Child Custody

Child custody is often one of the most difficult issues a person may face in their lives.  Because at Neat Law your appointed solicitor will be working closely with you on your case, you’ll be able to get the best child custody agreement for you and your children.

 

Research has shown that children in separated families are able to have full loving relationships with both parents and if both parents have a positive outlook and do not involve the children in the dispute.

How does the court decide where children will live?

If parents can’t agree on where the children should be living, the court will make a decision about where the children should live. For the court to make this decision, they’ll look at the relevant factors in the Family Law Act to make this decision which may include:

 

a)  the benefit to the child of having a meaningful relationship with both of the child’s parents; and

b)  the need to protect the child from physical or psychological harm from being subjected to, or exposed to, abuse, neglect or family violence.

 

There are other things that the court looks at when making a decision about child custody. They may ask the child themselves about their views and where they would like to live. The court may also look at the relationship that the child has with each of the child’s parents and extended family members and as a result put the child in the care of people that they are comfortable with.

 

The court may also look at the history of the parents and make a decision based on whether or not they have taken opportunities to spend time and communicate with their child. This is why we advise our client’s to consistently take notes of what they and their ex-partners have been doing before a child custody case is to go before the court.

 

The past will be taken into consideration, however, the future of the child is also largely important. An assessment will be made about the ability of the parents to provide for the upcoming needs of the child, including the ability to be available financially, emotionally and intellectually for the child.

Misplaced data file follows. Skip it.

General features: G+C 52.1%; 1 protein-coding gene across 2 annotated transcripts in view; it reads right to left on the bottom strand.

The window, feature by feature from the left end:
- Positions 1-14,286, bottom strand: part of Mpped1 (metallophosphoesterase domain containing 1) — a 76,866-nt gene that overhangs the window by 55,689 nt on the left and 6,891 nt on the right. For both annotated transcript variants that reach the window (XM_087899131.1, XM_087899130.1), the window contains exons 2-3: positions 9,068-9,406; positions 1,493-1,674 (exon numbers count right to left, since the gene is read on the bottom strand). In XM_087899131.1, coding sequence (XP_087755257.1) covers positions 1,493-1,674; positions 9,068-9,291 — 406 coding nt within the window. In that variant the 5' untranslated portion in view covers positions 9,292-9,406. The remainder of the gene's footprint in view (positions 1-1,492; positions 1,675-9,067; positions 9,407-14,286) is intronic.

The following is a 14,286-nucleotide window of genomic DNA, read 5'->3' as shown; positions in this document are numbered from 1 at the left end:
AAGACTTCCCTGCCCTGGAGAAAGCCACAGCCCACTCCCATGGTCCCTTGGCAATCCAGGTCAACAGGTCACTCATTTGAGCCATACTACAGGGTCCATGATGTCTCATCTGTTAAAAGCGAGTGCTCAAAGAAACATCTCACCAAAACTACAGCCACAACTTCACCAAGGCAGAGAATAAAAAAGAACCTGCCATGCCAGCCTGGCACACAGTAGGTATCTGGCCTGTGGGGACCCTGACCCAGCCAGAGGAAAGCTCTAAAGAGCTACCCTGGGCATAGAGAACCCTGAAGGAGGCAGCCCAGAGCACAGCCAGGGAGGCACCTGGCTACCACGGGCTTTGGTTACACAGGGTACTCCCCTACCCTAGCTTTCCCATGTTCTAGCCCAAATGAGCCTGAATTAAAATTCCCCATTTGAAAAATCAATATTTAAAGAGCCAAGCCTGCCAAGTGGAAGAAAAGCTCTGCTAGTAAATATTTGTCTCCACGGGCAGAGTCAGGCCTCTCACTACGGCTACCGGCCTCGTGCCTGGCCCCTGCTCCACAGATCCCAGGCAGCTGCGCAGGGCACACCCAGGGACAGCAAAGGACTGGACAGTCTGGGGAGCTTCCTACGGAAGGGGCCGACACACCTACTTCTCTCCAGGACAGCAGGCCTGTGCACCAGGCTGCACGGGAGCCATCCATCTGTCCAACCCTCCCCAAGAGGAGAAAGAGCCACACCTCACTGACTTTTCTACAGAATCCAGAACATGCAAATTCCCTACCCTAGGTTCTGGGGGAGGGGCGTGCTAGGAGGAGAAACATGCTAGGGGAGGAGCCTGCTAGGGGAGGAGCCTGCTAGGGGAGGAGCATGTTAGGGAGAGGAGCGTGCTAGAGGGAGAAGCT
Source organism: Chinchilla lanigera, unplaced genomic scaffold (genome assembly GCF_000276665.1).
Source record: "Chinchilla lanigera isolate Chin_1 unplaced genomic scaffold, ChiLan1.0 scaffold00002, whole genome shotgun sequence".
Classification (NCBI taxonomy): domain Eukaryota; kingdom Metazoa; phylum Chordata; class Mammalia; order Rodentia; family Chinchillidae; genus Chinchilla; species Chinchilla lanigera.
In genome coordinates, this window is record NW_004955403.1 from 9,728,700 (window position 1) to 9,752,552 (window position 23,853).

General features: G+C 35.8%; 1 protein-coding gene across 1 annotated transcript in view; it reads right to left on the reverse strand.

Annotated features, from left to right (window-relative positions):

A strong preference for the Primary Caretaker of the child

In child custody cases, the courts prefer appointing the primary caretaker during the course of the relationship as the primary custodian of the child.  Psychologists state that the bond between a child and their primary caretaker should be maintained if they are to develop properly through life. Therefore, this emotional bond shouldn’t be breached. The primary caretaker is the parent who was responsible for.:

  • Bathing, grooming, and dressing the child;
  • Preparing the meals for the child;
  • Buying clothes and toys for the child;
  • Helping with education homework;
  • Conferencing with teachers; and
  • Spending meaningful time in a fun environment with the child.

What does a court look at when it determines the best interests of the Child?

All child custody decisions are focused on ensuring the best interests of the child are made. Generally speaking, it’s often in the child’s best interests to have a  loving relationship with both parents, but arranging such relationships can be the main challenge in resolving a child custody dispute.

 

There are circumstances when a court will take the view that it is in the child’s best interests to no longer see one, or both, of their parents.  However, this is in a minority of cases and will usually only where there is a history of physical, sexual or psychological abuse.

 

The decisions you make now in relation to your child custody arrangement will affect your child’s development and potentially your future relationship with them. Each decision should be made carefully with the help of professionals who know and understand the consequences of every action.

I’m not happy with my child custody agreement. What can I do?

Where one parent is unhappy with a particular aspect of their child custody arrangement they should firstly seeking legal advice.

 

You need to be careful that your claim isn’t dismissed immediately because the general rule is, once a decision has been made in the courts, it will not be changed. The Court will need to be satisfied that there has been a material or significant change of circumstances for it to be re-heard in court. This is quite commonly referred to as the rule in Rice & Asplund.

 

The court doesn’t want to continue listening to the same issues about the same children time and time again. However, the Court understands that circumstances in children’s lives will change over time.

 

 

We always recommend our clients to attend mediation when trying to resolve a dispute. This can be difficult if there is resentment or if one party is not cooperating, which may leave you with no option but to make an application to change an existing parenting order.